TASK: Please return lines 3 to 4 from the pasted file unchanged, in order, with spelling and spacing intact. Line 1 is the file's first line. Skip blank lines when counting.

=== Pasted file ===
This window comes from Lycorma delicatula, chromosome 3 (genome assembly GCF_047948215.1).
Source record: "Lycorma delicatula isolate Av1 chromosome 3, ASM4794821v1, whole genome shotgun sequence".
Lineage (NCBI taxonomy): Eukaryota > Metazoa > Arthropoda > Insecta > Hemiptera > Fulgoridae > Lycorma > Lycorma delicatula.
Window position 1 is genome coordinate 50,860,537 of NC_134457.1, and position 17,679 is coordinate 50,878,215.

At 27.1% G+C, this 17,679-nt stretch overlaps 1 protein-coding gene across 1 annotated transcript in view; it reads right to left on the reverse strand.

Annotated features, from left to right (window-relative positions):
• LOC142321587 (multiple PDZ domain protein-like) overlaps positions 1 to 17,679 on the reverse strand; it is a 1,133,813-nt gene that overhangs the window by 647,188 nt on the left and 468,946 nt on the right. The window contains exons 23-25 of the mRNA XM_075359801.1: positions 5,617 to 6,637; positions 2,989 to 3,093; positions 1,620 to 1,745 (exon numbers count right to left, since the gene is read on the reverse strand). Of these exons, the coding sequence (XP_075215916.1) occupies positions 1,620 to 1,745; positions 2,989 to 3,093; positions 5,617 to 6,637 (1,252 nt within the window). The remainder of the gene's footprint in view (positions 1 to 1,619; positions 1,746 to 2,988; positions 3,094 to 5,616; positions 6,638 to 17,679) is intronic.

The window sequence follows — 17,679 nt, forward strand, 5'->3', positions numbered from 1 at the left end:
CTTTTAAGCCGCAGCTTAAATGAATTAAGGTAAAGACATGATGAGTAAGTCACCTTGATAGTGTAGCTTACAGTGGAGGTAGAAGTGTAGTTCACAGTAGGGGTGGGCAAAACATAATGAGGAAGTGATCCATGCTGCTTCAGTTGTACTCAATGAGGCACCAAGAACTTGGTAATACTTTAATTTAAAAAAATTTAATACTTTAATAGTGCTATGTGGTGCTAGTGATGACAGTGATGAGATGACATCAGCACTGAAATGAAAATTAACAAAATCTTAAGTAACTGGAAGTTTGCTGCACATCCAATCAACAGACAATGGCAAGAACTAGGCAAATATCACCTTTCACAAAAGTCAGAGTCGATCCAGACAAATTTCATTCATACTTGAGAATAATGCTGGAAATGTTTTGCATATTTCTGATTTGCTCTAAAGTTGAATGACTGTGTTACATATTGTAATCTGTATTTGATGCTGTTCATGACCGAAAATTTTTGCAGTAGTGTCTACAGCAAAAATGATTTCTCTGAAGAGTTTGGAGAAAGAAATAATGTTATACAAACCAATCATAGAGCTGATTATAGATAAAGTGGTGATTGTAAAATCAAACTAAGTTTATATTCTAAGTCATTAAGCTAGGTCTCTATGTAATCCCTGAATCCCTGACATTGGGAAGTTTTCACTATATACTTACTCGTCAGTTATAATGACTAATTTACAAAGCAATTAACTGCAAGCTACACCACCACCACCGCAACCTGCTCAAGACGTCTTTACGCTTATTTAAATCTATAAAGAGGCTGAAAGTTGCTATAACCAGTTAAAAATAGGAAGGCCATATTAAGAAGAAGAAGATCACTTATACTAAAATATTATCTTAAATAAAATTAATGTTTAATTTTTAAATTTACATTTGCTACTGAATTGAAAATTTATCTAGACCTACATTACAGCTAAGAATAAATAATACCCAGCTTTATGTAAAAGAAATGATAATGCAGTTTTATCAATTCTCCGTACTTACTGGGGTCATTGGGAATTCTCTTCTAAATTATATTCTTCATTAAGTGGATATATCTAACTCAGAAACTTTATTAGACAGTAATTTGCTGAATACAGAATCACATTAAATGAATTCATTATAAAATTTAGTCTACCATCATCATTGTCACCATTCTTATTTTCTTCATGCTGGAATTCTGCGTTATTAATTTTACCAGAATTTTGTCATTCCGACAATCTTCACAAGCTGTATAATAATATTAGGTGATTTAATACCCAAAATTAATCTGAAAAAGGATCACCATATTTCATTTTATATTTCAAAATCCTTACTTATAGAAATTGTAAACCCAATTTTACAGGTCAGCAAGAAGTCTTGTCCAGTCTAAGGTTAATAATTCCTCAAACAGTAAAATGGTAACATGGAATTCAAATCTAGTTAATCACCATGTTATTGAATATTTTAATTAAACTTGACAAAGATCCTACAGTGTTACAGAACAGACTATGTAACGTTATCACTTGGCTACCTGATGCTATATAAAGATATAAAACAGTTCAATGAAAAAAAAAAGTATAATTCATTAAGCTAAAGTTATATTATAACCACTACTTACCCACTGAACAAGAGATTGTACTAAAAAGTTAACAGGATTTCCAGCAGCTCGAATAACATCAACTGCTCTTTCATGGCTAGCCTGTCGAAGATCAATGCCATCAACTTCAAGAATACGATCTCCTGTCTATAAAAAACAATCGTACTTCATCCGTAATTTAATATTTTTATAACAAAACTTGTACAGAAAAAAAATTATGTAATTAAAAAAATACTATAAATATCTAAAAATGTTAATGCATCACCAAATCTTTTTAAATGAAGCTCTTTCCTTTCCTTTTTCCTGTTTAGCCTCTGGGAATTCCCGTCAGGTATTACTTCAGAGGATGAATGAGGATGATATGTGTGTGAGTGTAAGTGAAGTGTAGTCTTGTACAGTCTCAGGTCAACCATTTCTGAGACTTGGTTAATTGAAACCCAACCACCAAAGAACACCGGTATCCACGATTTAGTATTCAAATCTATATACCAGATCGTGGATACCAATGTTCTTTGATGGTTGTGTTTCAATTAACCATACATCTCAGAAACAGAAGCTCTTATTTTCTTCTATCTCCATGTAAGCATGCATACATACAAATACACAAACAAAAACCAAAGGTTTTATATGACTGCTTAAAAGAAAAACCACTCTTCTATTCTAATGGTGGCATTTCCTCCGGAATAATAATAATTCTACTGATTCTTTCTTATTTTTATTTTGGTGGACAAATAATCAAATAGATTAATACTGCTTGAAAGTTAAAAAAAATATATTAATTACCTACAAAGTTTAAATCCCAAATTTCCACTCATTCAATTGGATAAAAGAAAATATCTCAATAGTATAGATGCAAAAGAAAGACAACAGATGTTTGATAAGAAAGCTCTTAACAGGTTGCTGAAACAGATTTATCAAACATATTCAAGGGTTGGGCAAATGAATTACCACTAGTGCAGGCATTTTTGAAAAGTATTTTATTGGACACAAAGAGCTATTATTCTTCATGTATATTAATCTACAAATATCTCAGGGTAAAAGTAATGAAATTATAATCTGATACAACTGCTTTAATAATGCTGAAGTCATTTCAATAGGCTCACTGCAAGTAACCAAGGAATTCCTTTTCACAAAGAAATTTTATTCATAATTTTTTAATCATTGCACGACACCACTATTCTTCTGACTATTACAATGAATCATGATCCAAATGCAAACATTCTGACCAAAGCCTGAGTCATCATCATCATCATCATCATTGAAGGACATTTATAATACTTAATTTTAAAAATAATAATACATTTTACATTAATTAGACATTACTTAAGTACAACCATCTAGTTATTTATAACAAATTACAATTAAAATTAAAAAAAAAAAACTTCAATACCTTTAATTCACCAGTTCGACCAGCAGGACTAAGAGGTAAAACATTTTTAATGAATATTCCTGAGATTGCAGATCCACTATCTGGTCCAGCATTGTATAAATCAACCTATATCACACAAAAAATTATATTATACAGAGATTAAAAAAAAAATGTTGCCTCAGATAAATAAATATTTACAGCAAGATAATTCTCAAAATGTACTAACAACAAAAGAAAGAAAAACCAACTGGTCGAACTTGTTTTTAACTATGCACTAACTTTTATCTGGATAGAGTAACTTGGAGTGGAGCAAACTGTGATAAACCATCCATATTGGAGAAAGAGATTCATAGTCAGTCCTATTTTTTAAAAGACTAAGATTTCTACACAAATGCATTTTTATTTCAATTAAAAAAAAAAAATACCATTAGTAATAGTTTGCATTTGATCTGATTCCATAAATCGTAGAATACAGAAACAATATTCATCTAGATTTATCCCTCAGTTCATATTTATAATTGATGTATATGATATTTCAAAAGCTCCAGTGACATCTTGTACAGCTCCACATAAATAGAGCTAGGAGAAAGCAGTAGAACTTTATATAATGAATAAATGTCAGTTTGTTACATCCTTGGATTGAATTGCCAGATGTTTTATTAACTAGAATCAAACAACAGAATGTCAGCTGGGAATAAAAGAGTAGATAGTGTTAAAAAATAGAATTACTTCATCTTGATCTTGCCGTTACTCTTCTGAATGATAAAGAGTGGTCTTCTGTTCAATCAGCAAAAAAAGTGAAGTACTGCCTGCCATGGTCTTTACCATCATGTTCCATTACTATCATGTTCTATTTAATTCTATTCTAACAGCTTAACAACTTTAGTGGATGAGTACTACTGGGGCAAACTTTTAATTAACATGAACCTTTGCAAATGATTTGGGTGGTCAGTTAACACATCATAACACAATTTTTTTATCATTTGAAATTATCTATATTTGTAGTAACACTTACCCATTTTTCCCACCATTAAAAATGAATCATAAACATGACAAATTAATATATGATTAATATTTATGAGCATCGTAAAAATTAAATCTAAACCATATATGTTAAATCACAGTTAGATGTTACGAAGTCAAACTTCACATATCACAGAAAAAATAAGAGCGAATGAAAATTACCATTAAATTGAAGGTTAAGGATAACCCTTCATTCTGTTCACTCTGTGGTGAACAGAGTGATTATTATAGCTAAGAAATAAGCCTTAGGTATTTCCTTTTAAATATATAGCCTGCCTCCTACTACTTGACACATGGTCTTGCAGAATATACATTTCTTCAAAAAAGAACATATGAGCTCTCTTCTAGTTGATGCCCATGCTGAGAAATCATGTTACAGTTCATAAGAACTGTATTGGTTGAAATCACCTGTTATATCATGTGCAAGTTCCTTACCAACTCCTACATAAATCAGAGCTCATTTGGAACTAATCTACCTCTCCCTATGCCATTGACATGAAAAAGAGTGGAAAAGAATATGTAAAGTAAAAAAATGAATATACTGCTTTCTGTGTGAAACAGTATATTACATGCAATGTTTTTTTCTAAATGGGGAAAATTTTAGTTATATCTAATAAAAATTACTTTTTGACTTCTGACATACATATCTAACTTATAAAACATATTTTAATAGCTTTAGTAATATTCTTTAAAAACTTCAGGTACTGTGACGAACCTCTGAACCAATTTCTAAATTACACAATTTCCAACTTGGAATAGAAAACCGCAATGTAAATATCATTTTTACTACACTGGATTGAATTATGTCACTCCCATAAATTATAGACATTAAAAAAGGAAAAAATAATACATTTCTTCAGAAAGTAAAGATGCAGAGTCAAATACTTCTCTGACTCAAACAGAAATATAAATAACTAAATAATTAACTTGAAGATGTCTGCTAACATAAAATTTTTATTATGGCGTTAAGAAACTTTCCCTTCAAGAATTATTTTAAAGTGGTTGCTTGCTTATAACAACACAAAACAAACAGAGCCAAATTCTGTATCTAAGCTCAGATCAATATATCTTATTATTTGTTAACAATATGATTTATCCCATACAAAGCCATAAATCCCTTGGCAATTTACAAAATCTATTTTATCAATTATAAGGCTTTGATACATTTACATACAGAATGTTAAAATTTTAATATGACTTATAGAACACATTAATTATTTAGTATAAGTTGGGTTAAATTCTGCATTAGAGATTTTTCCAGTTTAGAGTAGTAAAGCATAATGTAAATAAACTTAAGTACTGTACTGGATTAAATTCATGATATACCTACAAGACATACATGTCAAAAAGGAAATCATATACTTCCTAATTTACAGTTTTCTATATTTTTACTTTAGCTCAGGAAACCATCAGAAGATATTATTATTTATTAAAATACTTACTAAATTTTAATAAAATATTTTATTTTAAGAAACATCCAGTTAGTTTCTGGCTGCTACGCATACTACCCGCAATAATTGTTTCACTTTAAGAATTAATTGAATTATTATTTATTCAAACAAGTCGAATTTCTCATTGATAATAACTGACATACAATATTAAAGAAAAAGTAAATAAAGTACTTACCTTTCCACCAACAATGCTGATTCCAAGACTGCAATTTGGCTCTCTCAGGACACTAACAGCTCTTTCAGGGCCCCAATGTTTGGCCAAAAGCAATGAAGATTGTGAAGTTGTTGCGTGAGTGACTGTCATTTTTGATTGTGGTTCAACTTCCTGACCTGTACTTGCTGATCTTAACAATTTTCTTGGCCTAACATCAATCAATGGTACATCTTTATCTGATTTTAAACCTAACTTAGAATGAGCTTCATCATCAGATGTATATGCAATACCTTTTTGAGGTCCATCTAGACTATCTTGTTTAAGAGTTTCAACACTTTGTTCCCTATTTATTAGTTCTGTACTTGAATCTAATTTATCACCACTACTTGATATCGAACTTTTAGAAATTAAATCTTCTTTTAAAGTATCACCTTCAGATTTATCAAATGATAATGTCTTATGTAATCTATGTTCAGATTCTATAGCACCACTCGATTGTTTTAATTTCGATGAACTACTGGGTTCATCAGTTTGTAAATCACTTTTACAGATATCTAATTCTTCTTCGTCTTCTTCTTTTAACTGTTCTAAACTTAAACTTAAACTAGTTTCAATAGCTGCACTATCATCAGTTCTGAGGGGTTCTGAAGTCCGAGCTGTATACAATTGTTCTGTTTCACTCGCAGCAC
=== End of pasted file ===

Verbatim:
Lineage (NCBI taxonomy): Eukaryota > Metazoa > Arthropoda > Insecta > Hemiptera > Fulgoridae > Lycorma > Lycorma delicatula.
Window position 1 is genome coordinate 50,860,537 of NC_134457.1, and position 17,679 is coordinate 50,878,215.